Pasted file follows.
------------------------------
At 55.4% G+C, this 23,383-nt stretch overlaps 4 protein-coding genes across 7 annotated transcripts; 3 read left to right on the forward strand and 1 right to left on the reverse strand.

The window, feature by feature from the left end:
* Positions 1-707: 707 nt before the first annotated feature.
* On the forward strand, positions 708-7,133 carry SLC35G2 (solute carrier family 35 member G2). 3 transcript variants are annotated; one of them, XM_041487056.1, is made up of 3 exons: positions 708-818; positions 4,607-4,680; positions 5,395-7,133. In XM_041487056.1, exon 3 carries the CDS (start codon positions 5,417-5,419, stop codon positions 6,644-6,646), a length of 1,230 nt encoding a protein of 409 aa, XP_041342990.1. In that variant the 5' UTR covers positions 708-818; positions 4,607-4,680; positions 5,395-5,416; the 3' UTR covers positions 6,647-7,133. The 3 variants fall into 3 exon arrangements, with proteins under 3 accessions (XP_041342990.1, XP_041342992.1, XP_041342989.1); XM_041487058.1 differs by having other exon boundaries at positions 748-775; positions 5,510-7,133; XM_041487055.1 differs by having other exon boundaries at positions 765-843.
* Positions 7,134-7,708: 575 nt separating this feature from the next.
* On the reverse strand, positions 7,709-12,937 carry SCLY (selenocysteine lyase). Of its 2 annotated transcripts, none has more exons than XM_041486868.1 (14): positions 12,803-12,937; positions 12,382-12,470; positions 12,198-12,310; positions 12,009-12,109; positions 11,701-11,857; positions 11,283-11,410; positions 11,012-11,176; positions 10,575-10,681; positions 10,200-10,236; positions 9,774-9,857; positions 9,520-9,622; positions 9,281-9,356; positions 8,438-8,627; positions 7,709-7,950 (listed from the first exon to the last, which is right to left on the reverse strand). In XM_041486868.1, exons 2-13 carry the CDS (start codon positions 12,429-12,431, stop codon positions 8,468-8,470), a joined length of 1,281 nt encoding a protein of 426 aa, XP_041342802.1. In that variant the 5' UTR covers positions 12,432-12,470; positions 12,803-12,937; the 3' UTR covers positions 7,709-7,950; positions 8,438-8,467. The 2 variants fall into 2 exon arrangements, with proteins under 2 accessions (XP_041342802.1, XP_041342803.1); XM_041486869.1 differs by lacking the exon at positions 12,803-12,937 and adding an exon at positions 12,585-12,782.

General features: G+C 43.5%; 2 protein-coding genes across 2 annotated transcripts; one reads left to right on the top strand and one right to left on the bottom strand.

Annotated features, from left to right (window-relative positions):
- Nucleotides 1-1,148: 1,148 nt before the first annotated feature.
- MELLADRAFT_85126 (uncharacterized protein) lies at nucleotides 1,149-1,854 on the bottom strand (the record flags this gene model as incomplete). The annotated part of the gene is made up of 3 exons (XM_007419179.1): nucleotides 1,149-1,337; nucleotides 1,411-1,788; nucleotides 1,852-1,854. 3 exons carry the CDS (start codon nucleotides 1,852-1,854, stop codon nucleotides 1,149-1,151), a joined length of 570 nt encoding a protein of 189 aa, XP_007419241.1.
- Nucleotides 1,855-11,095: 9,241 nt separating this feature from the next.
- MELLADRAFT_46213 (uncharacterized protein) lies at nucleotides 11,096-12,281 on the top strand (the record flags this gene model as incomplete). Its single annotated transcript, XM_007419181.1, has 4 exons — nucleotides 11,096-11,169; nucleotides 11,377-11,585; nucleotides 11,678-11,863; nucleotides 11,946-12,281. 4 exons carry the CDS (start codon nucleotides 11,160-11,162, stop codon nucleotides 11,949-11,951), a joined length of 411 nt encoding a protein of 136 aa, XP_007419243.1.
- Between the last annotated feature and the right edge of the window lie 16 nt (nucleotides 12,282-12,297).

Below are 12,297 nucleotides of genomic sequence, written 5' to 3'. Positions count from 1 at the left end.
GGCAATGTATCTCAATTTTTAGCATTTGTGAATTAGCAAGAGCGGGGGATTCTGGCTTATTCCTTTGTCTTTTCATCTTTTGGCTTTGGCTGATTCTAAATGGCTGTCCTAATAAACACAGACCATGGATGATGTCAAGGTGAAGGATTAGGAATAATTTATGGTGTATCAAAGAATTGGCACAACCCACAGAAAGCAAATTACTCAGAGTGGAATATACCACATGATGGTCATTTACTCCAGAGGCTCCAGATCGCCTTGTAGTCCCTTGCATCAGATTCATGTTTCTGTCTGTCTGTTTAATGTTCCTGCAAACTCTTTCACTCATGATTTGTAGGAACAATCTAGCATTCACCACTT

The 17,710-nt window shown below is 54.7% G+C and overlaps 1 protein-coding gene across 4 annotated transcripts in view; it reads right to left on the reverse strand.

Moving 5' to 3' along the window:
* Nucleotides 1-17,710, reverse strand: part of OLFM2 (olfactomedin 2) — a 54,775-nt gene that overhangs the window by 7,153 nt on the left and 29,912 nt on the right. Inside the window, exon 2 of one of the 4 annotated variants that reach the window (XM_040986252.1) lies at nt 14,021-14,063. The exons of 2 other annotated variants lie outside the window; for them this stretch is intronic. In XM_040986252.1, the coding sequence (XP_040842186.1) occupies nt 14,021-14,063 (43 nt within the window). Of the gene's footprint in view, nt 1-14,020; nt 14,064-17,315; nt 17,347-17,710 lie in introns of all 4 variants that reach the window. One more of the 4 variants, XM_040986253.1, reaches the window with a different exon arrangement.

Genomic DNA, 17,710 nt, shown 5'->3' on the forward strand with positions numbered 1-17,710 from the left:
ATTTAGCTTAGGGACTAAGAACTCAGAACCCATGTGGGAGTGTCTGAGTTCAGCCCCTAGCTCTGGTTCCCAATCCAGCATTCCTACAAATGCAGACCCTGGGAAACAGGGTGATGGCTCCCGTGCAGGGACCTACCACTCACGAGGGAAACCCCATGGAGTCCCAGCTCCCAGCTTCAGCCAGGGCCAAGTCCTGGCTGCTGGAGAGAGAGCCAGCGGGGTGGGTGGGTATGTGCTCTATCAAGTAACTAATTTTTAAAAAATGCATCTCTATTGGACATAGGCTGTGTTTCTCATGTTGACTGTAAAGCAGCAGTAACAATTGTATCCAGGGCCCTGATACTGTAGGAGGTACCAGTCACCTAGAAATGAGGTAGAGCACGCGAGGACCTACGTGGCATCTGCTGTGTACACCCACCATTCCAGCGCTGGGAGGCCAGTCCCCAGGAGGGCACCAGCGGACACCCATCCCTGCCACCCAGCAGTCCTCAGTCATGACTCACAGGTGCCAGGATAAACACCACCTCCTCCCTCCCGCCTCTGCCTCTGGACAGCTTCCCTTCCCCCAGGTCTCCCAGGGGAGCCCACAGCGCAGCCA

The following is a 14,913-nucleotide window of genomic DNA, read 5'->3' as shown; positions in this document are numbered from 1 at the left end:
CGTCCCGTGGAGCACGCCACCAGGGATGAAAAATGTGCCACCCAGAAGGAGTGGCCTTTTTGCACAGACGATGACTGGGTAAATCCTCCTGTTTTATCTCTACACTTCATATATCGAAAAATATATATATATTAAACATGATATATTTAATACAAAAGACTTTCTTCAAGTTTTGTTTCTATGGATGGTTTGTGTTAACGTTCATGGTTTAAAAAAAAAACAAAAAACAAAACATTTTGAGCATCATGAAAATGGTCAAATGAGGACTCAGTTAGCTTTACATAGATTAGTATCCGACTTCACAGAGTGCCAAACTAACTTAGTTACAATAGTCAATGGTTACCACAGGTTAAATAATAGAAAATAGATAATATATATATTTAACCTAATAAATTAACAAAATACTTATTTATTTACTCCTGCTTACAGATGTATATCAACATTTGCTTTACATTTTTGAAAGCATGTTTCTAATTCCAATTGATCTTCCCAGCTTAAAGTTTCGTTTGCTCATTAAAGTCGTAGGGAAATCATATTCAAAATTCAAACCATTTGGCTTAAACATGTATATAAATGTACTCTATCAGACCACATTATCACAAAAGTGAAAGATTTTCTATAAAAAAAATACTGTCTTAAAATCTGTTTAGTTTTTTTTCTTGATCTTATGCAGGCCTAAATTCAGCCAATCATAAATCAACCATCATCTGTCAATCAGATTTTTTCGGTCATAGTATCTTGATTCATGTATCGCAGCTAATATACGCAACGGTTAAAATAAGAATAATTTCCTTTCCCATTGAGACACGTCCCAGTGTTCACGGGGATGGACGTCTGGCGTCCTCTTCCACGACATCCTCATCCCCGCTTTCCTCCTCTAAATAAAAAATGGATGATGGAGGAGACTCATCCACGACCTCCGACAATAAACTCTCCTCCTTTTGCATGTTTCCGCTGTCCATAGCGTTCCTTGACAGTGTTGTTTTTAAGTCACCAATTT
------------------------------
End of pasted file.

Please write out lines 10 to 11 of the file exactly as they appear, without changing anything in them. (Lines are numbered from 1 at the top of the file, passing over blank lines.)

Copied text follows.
- MELLADRAFT_85126 (uncharacterized protein) lies at nucleotides 1,149-1,854 on the bottom strand (the record flags this gene model as incomplete). The annotated part of the gene is made up of 3 exons (XM_007419179.1): nucleotides 1,149-1,337; nucleotides 1,411-1,788; nucleotides 1,852-1,854. 3 exons carry the CDS (start codon nucleotides 1,852-1,854, stop codon nucleotides 1,149-1,151), a joined length of 570 nt encoding a protein of 189 aa, XP_007419241.1.
- Nucleotides 1,855-11,095: 9,241 nt separating this feature from the next.